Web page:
Synopses & Reviews
Galileo's trial by the Inquisition is one of the most dramatic incidents in the history of science and religion. Today, we tend to see this event in black and white--Galileo all white, the Church all black. Galileo in Rome
presents a much more nuanced account of Galileo's relationship with Rome.
The book offers a fascinating account of the six trips Galileo made to Rome, from his first visit at age 23, as an unemployed mathematician, to his final fateful journey to face the Inquisition. The authors reveal why the theory that the Earth revolves around the Sun, set forth in Galileo's Dialogue, stirred a hornet's nest of theological issues, and they argue that, despite these issues, the Church might have accepted Copernicus if there had been solid proof. More interesting, they show how Galileo dug his own grave. To get the imprimatur, he brought political pressure to bear on the Roman Censor. He disobeyed a Church order not to teach the heliocentric theory. And he had a character named Simplicio (which in Italian sounds like simpleton) raise the same objections to heliocentrism that the Pope had raised with Galileo. The authors show that throughout the trial, until the final sentence and abjuration, the Church treated Galileo with great deference, and once he was declared guilty commuted his sentence to house arrest.
Here then is a unique look at the life of Galileo as well as a strikingly different view of an event that has come to epitomize the Church's supposed antagonism toward science.
"A brilliant book about Galileo's six epochal trips to Rome. It will remain the most accessible and authoritative account of his relations with the Church in the years of his greatest discoveries."--David Freedberg, author of The Eye of the Lynx: Galileo, His Friends, and the Beginnings of Modern Natural History
"Lucid and elegantly balanced, this story of Galileo's trials edges the Church into a fairer light."--Lauro Martines, author of April Blood: Florence and the Plot Against the Medici
"Concentrates in rich detail on Galileo's many connections, interactions, and tensions with the Vatican. The dramatic story of his trial and house arrest is all too often told in terms of black and white. In contrast, Shea and Artigas paint a picture in carefully nuanced grays.... What emerges is that despite the traditional 'martyr of science' reading, and despite Galileo's anger at his treatment by the Roman authorities, there is good evidence that the Catholic Church handled him with exceptional sensitivity."--Owen Gingerich, Astronomy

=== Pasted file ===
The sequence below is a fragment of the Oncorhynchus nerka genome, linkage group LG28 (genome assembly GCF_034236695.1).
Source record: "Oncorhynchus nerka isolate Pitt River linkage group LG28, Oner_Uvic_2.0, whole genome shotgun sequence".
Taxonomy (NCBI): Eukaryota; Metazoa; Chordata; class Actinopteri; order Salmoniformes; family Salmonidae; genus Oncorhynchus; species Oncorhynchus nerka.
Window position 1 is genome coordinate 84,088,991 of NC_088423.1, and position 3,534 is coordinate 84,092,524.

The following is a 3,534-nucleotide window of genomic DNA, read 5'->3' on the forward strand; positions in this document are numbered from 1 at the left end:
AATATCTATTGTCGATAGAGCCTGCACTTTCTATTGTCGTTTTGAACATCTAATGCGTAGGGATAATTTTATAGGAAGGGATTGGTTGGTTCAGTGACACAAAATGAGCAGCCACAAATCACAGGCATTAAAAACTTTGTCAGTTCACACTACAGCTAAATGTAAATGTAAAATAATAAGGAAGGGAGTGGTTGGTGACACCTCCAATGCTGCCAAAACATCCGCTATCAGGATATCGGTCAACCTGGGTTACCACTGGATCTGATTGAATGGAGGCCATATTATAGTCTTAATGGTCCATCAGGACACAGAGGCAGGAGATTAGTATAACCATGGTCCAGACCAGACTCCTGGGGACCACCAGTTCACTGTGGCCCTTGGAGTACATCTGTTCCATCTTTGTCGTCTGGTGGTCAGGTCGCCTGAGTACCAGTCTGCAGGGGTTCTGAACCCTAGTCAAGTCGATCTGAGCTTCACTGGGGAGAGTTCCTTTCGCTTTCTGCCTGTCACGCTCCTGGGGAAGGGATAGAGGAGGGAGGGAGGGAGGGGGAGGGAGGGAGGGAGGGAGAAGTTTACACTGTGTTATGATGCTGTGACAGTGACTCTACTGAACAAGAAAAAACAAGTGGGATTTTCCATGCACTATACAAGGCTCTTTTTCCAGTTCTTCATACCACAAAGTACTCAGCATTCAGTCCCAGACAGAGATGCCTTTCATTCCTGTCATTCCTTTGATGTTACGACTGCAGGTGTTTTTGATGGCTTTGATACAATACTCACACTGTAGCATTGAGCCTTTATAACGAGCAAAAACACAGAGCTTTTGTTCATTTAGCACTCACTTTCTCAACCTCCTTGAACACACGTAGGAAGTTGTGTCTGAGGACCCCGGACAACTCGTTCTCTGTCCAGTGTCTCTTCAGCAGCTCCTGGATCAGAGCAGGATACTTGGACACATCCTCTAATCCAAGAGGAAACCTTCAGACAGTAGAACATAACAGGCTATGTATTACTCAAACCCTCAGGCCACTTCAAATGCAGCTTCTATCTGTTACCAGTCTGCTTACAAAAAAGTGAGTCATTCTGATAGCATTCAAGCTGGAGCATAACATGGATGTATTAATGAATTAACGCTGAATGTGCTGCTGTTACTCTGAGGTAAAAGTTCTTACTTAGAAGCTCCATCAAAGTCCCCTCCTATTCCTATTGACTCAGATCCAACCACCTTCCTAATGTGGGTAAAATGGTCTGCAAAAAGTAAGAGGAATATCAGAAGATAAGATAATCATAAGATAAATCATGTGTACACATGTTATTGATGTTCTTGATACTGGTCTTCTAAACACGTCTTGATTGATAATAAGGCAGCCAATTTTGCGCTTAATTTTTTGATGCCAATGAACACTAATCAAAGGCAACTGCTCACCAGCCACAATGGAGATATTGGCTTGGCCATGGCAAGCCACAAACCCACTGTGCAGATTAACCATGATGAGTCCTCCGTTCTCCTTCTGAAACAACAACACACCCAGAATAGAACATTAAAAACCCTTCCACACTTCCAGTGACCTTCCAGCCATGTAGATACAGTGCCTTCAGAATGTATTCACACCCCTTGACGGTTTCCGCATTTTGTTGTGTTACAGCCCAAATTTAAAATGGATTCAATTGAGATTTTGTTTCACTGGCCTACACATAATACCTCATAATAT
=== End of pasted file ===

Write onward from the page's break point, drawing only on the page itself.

"This is a lively and persuasive re-telling of the story of Galileo's life and career. It is in the details that issues of interpretation constantly arise, but the authors have navigated the subject's minefields in convincing fashion. A readable and authoritative piece of work."--Theodore K. Rabb, author of Renaissance Lives: Portraits of an Age
"Galileo in Rome represents the finest in modern Galileo scholarship."--Stephen M. Barr, First Things
"Organizing the story around Galileo's six trips to Rome, as the authors do, works very well. Their use of Galileo's correspondence gives the narrative helpful continuity. The book has a freshness that is hard to achieve in a terrain so well travelled."--Ernan McMullin, Director Emeritus, Program in History and Philosophy of Science, University of Notre Dame, and editor of Galileo: Man of Science
"In recounting the actual people with whom Galileo fenced, as well as the theological doctrines involved, the authors demythologize the man. Their criticism makes Galileo as interesting a figure as ever."--Booklist
"Shea and Artigas have written a work exceptional for its rigor and clarity."--Investigación y Ciencia
Two leading authorities on Galileo offer a brilliant revisionist look at the career of the great Italian scientist.
About the Author
William R. Shea
holds the "Galileo Chair" of the History of Science at the University of Padua, in Italy. He is Past President of both the International Union of the History and Philosophy of Science and the International Academy of the History of Science, and is currently Chairman of the Standing Committee for the Humanities of the European Science Foundation in Strasbourg. He is the author, co-author, or editor of 25 books, including Galileo's Intellectual Revolution
and The Magic of Numbers and Motion: The Scientific Career of Rene Descartes.
Mariano Artigas is Professor of Philosophy of Science and was Dean of the Ecclesiastical Faculty of Philosophy at the University of Navarra, in Pamplona, Spain. He holds a Ph.D. both in physics and philosophy, is an ordained Catholic priest, and has written 14 books, including The Mind of the Universe, which won a Templeton Award.